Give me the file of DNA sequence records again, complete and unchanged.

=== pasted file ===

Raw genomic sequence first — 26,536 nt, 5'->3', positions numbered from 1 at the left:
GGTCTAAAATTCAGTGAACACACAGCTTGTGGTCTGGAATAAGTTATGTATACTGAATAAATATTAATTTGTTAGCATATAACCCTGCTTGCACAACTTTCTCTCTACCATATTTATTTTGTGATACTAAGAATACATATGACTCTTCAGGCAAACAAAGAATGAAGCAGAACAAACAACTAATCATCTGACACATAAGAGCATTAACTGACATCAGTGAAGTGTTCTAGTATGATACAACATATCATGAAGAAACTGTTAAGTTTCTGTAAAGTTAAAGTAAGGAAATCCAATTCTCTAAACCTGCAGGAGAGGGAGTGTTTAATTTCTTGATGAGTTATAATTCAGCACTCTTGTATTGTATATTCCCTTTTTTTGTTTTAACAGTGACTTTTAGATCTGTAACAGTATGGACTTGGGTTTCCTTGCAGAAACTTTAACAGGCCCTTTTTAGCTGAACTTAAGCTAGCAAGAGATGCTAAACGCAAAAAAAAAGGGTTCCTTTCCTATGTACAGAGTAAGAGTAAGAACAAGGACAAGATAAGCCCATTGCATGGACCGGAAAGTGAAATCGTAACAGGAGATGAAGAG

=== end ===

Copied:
Raw genomic sequence first — 26,536 nt, 5'->3', positions numbered from 1 at the left:
GGTCTAAAATTCAGTGAACACACAGCTTGTGGTCTGGAATAAGTTATGTATACTGAATAAATATTAATTTGTTAGCATATAACCCTGCTTGCACAACTTTCTCTCTACCATATTTATTTTGTGATACTAAGAATACATATGACTCTTCAGGCAAACAAAGAATGAAGCAGAACAAACAACTAATCATCTGACACATAAGAGCATTAACTGACATCAGTGAAGTGTTCTAGTATGATACAACATATCATGAAGAAACTGTTAAGTTTCTGTAAAGTTAAAGTAAGGAAATCCAATTCTCTAAACCTGCAGGAGAGGGAGTGTTTAATTTCTTGATGAGTTATAATTCAGCACTCTTGTATTGTATATTCCCTTTTTTTGTTTTAACAGTGACTTTTAGATCTGTAACAGTATGGACTTGGGTTTCCTTGCAGAAACTTTAACAGGCCCTTTTTAGCTGAACTTAAGCTAGCAAGAGATGCTAAACGCAAAAAAAAAGGGTTCCTTTCCTATGTACAGAGTAAGAGTAAGAACAAGGACAAGATAAGCCCATTGCATGGACCGGAAAGTGAAATCGTAACAGGAGATGAAGAG